We are what we experience: study

October 5, 2011

the ups and downs, and everything in between -- shape us, stay with us and influence our emotional set point as adults, according to a new study led by Virginia Commonwealth University researchers.

The study suggests that, in addition to our genes, our are important influences on our levels of .

"In this time of emphasis on genes for this and that trait, it is important to remember that our environmental experiences also make important contributions to who we are as people," said principal investigator Kenneth Kendler, M.D., director of the VCU Virginia Institute for Psychiatric and Behavioral Genetics.

"When I was growing up, in talking about the importance of a good diet, we used to say 'You are what you eat.' What this study shows is that to a substantial degree, 'you are what you have experienced.' That is, your life history stays with you in impacting on your background book, for good or for ill," he said.

Kendler, professor of psychiatry, and human and in the VCU School of Medicine, and an international team of researchers from VCU and other universities, analyzed nine data sets of more than 12,000 identical twins with and/or anxiety through the lifespan.

By studying identical twins, researchers have a pair of individuals who are born with identical genetic compositions and a shared . Their environments may begin to change as they begin to make divergent decisions as they get older that come with lifestyle, diet or friends.

Participants completed reports relating to their own symptoms of anxiety and depression in a five-to-six-year period. The participants varied in age and were from American and European population-based registries.

According to Kendler, statistical models, developed by his colleague Charles Gardner, Ph.D., a research associate in the VCU Department of Psychiatry, were used to observe how components of individual variation changed over time. The team observed that as the twins moved from childhood into late adult life, they increasingly diverged in their predicted levels of symptoms, but after that point, stopped further diverging. Further, they noted that environmental experiences contribute substantially to stable and predictable inter-individual differences in and depression by mid-life in adults.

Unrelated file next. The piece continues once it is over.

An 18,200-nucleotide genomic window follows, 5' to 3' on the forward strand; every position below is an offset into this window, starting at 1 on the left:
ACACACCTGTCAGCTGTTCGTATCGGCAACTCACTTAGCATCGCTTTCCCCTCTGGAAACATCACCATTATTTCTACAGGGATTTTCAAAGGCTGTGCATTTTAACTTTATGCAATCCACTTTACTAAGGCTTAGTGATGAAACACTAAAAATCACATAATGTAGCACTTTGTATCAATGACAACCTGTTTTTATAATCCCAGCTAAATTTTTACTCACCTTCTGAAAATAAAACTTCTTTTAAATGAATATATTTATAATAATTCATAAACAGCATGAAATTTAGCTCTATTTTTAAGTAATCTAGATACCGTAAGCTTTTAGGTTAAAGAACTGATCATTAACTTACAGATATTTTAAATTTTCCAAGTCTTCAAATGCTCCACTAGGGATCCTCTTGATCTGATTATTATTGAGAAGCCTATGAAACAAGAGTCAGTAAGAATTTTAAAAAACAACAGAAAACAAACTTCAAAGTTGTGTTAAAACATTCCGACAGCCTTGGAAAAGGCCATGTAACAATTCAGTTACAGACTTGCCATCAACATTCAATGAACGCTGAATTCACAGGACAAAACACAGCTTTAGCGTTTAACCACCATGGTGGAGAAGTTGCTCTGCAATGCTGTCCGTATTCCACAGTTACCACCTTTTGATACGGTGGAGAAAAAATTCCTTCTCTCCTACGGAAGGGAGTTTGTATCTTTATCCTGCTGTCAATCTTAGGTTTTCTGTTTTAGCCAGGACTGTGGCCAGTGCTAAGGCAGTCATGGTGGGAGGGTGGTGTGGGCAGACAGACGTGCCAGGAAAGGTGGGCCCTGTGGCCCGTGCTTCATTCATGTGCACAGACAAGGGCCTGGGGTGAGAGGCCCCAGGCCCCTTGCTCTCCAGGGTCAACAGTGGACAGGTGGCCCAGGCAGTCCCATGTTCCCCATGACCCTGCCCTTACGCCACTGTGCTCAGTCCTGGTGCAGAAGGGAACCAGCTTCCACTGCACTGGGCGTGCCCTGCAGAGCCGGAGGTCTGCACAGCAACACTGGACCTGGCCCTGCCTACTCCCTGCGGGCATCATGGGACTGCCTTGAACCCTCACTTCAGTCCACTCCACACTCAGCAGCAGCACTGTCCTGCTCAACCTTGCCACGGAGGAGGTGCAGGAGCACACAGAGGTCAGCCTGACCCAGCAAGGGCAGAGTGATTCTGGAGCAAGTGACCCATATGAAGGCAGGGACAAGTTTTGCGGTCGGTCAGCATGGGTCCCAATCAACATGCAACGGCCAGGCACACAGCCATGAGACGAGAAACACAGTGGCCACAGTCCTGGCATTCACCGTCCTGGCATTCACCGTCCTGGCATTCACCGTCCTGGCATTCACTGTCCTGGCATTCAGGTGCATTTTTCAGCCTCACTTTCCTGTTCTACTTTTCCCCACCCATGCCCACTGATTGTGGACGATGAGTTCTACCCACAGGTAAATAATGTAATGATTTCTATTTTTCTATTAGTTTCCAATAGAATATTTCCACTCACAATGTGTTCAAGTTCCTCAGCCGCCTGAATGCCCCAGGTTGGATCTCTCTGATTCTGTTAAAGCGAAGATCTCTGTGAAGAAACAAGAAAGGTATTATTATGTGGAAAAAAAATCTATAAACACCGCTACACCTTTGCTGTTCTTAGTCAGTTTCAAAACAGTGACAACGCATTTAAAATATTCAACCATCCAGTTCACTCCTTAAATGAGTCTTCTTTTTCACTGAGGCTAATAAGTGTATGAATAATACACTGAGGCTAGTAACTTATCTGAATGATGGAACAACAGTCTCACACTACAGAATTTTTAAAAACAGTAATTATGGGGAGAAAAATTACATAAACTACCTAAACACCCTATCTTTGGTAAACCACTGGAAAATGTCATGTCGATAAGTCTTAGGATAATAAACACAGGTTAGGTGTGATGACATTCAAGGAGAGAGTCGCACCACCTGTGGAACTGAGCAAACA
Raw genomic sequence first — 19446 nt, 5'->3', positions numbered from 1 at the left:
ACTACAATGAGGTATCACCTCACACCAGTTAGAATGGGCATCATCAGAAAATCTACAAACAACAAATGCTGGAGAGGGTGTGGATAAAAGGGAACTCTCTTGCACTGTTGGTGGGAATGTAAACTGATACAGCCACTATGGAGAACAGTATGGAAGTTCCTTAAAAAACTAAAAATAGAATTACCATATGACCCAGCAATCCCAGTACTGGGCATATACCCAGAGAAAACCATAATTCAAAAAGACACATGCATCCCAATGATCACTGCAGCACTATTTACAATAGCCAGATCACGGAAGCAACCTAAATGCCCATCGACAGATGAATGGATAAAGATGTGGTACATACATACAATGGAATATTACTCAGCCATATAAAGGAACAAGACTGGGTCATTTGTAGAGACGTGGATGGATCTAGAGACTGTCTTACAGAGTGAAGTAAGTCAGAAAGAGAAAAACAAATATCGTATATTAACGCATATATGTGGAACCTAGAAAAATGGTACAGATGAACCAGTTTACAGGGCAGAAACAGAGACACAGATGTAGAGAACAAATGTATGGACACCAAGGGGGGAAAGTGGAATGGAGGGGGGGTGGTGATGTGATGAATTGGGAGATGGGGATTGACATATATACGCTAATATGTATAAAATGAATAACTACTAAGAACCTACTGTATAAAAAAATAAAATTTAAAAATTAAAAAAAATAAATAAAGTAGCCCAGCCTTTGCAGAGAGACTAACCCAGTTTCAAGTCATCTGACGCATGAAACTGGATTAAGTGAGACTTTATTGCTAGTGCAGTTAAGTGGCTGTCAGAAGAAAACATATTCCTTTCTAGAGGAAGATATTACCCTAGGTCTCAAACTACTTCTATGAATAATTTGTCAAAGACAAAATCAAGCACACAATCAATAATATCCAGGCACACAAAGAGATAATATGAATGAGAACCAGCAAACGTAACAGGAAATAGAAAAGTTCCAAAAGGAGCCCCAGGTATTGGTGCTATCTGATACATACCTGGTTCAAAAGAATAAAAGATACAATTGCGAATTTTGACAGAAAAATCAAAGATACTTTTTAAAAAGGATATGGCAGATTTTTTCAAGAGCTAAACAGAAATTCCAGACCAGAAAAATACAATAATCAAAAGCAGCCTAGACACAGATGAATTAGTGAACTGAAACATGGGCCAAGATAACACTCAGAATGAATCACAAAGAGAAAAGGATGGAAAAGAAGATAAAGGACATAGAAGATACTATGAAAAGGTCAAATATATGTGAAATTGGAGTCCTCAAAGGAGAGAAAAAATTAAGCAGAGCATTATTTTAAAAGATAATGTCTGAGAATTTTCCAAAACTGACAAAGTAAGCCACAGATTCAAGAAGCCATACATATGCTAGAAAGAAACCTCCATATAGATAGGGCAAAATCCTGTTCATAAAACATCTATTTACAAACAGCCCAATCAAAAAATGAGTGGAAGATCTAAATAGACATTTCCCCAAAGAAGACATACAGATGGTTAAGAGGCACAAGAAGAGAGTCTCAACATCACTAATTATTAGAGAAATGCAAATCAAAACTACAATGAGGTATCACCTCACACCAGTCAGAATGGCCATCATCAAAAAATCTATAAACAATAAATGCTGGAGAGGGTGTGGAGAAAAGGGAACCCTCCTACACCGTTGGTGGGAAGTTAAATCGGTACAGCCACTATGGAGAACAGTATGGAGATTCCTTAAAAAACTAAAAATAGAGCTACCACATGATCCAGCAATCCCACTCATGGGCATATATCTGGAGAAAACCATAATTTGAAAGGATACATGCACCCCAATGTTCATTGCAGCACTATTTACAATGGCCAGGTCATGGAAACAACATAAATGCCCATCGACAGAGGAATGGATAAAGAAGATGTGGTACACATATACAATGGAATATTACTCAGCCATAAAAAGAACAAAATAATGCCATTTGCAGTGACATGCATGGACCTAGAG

Explore further: Genetic factors strongly shape how peers are chosen

More information: The study first appeared online Sept. 23, and in the October issue of Psychological Science, a journal of the Association for Psychological Science.

Related Stories

Study suggests genetic factors associated with common fears

April 7, 2008

Genetic factors that are associated with fears appear to change as children and adolescents age, with some familial factors declining in importance over time while other genetic risk factors arise in adolescence and adulthood, ...

Mood and experience: Life comes at you

June 28, 2011

(Medical Xpress) -- Living through weddings or divorces, job losses and children’s triumphs, we sometimes feel better and sometimes feel worse. But, psychologists observe, we tend to drift back to a “set point”—a ...

Recommended for you

People with alcohol dependency lack important enzyme

August 30, 2016

A research group under the leadership of Linköping University Professor Markus Heilig has identified an enzyme whose production is turned off in nerve cells of the frontal lobe when alcohol dependence develops. The deficiency ...

0 comments

Please sign in to add a comment. Registration is free, and takes less than a minute. Read more

Click here to reset your password.
Sign in to get notified via email when new comments are made.